– no matter how small or seemingly insignificant - is also incredibly important to our
increasing our wellbeing and resilience levels in life due to the release of dopamine, our
reward chemical, and the updating of the relevant files in the hippocampus.
Hypnotherapy and resilience
Solution Focused Hypnotherapy can really help develop a more positive, growth mindset and
an increase in motivation to make positive changes, while helping with the ability to cope
better in stressful situations. Using a combination of psychotherapy and hypnosis – all based
on neuroscientific research – we can rewrite the files in the hippocampus; rewire the brain,
if you will, and encourage the subconscious mind to make the changes to our thought
patterns and behavioral patterns needed to build resilience. Physiologically, by lowering
cortisol levels, increasing serotonin amounts and learning new coping techniques, we can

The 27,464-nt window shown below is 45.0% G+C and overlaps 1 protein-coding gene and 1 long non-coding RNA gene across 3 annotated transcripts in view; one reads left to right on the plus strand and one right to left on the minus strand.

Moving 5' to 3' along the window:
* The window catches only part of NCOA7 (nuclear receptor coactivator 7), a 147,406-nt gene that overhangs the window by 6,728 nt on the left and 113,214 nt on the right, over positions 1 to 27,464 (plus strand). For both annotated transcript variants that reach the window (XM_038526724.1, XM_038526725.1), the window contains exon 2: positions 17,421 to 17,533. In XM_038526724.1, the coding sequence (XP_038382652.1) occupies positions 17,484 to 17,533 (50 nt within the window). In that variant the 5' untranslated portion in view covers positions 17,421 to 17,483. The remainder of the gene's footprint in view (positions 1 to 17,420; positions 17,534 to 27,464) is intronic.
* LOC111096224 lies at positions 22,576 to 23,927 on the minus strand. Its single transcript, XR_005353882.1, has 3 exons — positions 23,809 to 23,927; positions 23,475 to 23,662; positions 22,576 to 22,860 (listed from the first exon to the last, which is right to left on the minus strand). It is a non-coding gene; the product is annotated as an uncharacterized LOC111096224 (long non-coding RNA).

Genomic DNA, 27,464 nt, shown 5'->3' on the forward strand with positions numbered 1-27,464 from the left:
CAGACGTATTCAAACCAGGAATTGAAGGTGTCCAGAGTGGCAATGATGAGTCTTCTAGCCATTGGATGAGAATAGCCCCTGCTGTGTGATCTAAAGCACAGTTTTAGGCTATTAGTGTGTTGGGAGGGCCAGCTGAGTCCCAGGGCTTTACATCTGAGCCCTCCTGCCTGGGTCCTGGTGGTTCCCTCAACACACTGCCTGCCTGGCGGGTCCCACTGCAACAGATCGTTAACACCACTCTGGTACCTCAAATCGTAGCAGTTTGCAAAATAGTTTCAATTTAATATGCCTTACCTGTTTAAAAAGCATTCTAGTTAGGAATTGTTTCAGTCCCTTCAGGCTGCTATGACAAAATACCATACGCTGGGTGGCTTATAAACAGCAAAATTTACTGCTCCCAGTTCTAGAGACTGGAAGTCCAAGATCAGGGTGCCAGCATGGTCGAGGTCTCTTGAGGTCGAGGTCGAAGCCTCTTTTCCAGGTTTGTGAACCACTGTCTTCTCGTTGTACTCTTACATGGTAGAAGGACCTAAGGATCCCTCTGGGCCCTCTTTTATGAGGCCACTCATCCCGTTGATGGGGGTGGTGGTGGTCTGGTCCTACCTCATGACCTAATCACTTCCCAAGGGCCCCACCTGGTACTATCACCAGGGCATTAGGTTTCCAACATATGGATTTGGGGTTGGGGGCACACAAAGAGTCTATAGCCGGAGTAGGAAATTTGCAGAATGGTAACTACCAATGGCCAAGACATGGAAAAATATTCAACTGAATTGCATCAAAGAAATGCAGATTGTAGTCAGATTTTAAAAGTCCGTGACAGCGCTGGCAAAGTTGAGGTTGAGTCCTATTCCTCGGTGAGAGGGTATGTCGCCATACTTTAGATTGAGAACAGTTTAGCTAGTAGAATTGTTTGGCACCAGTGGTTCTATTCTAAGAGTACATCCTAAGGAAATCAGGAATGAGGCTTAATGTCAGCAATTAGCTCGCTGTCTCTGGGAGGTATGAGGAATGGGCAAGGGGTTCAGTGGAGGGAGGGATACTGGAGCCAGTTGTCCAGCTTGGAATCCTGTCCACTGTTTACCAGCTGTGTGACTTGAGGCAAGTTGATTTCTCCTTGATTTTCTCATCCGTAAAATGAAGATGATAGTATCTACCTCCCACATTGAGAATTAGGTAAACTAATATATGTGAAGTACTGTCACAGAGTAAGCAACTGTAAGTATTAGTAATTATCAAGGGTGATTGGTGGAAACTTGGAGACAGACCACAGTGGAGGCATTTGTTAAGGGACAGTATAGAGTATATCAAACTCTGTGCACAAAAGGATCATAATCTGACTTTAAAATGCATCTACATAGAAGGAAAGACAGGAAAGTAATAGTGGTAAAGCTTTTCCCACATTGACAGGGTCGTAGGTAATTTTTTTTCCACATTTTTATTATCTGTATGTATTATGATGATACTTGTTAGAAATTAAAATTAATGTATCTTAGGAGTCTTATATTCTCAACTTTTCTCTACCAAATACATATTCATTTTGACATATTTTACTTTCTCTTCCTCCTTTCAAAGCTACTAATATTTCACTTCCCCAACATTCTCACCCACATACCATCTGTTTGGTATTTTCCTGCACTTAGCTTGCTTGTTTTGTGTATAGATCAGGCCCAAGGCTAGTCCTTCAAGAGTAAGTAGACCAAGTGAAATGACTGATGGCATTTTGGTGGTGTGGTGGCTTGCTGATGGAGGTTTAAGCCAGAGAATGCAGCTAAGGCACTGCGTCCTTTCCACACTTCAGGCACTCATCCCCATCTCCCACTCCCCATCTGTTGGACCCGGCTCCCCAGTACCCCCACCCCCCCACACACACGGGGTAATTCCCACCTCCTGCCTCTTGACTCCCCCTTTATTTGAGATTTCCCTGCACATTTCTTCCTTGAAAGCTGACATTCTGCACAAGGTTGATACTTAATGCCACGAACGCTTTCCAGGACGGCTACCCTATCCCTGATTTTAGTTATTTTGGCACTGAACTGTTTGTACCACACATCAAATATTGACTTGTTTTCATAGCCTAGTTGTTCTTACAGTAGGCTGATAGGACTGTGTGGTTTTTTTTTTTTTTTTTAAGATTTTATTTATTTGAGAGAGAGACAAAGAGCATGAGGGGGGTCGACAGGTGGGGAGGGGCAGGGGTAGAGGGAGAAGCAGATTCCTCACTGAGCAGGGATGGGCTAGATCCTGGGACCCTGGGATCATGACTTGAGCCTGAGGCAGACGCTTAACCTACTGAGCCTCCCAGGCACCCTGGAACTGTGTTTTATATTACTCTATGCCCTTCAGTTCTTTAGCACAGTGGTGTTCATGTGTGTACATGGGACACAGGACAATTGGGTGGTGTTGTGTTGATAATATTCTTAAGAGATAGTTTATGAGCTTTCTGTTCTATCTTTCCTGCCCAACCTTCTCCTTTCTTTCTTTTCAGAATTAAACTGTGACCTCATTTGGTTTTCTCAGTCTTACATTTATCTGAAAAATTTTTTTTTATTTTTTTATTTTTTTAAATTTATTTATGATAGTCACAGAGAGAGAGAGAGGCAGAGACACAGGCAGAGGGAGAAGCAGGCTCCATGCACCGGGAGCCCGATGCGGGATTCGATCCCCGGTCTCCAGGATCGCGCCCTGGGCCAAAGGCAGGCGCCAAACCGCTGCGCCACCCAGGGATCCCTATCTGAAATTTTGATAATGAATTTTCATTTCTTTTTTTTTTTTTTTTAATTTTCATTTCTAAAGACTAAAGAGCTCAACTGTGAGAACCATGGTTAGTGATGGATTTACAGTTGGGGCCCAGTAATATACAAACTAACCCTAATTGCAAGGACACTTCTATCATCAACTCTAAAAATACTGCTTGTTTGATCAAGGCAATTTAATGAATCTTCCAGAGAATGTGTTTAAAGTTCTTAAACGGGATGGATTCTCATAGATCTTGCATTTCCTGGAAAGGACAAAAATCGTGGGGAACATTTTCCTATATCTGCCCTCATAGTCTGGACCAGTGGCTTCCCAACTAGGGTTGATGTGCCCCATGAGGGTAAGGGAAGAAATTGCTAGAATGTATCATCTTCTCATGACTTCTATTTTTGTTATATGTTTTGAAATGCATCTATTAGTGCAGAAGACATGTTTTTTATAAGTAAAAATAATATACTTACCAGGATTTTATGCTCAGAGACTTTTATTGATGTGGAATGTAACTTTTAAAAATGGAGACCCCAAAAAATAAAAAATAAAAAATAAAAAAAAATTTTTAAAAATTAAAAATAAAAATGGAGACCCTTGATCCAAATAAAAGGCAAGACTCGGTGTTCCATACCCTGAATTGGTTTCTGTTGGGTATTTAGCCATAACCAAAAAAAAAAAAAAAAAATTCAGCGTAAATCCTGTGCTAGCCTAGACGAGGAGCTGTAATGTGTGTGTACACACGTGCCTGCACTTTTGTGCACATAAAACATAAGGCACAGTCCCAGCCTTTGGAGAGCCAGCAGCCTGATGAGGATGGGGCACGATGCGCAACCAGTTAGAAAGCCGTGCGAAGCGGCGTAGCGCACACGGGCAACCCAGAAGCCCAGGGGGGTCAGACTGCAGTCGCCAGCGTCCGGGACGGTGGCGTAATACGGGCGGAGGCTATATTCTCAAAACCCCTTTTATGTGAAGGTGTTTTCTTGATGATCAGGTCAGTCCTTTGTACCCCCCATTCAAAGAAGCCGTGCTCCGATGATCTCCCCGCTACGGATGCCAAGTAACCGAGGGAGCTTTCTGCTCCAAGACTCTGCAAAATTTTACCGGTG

strengthen the positive neuropathways and increase our overall feeling of wellbeing. And, by
exploring new ways of thinking and shifting our perspective of situations, we can begin to
make small changes to help build resilience levels – in all areas of life.
In short, you can build resilience by:
Being more positive
Being kinder to yourself
Pushing your limits
Stepping out of your comfort zone
Setting achievable goals – and doing them!
Making an effort to keep calm and letting insignificant things go
Practising expressing yourself calmly and confidently
Using positive affirmations
Practising positive body language and using verbal language
For more information on how to build your resilience or to book in with our qualified and
experienced Leeds hypnotherapist, please drop us a line or fill in our contact form here.*